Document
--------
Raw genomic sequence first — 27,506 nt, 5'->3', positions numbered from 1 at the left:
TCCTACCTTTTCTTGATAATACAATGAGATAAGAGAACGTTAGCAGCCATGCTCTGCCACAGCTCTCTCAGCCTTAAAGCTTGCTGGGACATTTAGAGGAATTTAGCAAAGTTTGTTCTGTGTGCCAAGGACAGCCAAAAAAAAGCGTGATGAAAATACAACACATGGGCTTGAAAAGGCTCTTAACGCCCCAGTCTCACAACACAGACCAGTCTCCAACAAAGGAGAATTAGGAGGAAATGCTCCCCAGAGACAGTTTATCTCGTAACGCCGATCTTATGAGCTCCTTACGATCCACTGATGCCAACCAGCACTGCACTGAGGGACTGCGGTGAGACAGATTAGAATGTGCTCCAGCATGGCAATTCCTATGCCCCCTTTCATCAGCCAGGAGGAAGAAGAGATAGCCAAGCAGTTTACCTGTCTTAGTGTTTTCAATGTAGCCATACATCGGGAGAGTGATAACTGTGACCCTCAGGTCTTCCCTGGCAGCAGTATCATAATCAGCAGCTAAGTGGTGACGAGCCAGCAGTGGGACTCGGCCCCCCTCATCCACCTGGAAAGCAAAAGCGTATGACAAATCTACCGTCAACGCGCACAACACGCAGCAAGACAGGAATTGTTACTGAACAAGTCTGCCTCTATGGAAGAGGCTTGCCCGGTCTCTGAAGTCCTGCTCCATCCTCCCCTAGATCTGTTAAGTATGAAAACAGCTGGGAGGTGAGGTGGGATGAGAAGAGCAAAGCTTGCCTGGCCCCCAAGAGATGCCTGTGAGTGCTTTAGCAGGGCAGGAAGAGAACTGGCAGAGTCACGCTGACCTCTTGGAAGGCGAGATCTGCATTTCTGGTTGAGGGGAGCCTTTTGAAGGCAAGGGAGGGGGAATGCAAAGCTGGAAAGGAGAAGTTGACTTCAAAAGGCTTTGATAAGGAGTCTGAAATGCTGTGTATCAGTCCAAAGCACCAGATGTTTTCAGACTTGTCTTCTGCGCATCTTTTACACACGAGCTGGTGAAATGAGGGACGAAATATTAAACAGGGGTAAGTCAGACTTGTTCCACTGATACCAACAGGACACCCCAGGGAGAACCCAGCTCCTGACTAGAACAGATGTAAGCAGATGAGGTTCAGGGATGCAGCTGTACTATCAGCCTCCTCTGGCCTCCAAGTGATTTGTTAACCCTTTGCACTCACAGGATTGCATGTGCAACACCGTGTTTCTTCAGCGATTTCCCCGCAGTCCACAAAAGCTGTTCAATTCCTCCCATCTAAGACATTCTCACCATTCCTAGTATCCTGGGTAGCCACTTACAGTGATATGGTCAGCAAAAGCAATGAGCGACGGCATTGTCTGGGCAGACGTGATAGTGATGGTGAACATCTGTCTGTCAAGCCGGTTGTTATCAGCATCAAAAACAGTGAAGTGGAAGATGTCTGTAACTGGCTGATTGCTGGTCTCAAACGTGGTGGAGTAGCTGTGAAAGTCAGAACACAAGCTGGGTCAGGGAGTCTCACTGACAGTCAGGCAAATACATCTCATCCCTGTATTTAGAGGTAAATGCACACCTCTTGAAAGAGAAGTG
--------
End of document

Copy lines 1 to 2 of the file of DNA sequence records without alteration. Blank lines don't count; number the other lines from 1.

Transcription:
Raw genomic sequence first — 27,506 nt, 5'->3', positions numbered from 1 at the left:
TCCTACCTTTTCTTGATAATACAATGAGATAAGAGAACGTTAGCAGCCATGCTCTGCCACAGCTCTCTCAGCCTTAAAGCTTGCTGGGACATTTAGAGGAATTTAGCAAAGTTTGTTCTGTGTGCCAAGGACAGCCAAAAAAAAGCGTGATGAAAATACAACACATGGGCTTGAAAAGGCTCTTAACGCCCCAGTCTCACAACACAGACCAGTCTCCAACAAAGGAGAATTAGGAGGAAATGCTCCCCAGAGACAGTTTATCTCGTAACGCCGATCTTATGAGCTCCTTACGATCCACTGATGCCAACCAGCACTGCACTGAGGGACTGCGGTGAGACAGATTAGAATGTGCTCCAGCATGGCAATTCCTATGCCCCCTTTCATCAGCCAGGAGGAAGAAGAGATAGCCAAGCAGTTTACCTGTCTTAGTGTTTTCAATGTAGCCATACATCGGGAGAGTGATAACTGTGACCCTCAGGTCTTCCCTGGCAGCAGTATCATAATCAGCAGCTAAGTGGTGACGAGCCAGCAGTGGGACTCGGCCCCCCTCATCCACCTGGAAAGCAAAAGCGTATGACAAATCTACCGTCAACGCGCACAACACGCAGCAAGACAGGAATTGTTACTGAACAAGTCTGCCTCTATGGAAGAGGCTTGCCCGGTCTCTGAAGTCCTGCTCCATCCTCCCCTAGATCTGTTAAGTATGAAAACAGCTGGGAGGTGAGGTGGGATGAGAAGAGCAAAGCTTGCCTGGCCCCCAAGAGATGCCTGTGAGTGCTTTAGCAGGGCAGGAAGAGAACTGGCAGAGTCACGCTGACCTCTTGGAAGGCGAGATCTGCATTTCTGGTTGAGGGGAGCCTTTTGAAGGCAAGGGAGGGGGAATGCAAAGCTGGAAAGGAGAAGTTGACTTCAAAAGGCTTTGATAAGGAGTCTGAAATGCTGTGTATCAGTCCAAAGCACCAGATGTTTTCAGACTTGTCTTCTGCGCATCTTTTACACACGAGCTGGTGAAATGAGGGACGAAATATTAAACAGGGGTAAGTCAGACTTGTTCCACTGATACCAACAGGACACCCCAGGGAGAACCCAGCTCCTGACTAGAACAGATGTAAGCAGATGAGGTTCAGGGATGCAGCTGTACTATCAGCCTCCTCTGGCCTCCAAGTGATTTGTTAACCCTTTGCACTCACAGGATTGCATGTGCAACACCGTGTTTCTTCAGCGATTTCCCCGCAGTCCACAAAAGCTGTTCAATTCCTCCCATCTAAGACATTCTCACCATTCCTAGTATCCTGGGTAGCCACTTACAGTGATATGGTCAGCAAAAGCAATGAGCGACGGCATTGTCTGGGCAGACGTGATAGTGATGGTGAACATCTGTCTGTCAAGCCGGTTGTTATCAGCATCAAAAACAGTGAAGTGGAAGATGTCTGTAACTGGCTGATTGCTGGTCTCAAACGTGGTGGAGTAGCTGTGAAAGTCAGAACACAAGCTGGGTCAGGGAGTCTCACTGACAGTCAGGCAAATACATCTCATCCCTGTATTTAGAGGTAAATGCACACCTCTTGAAAGAGAAGTG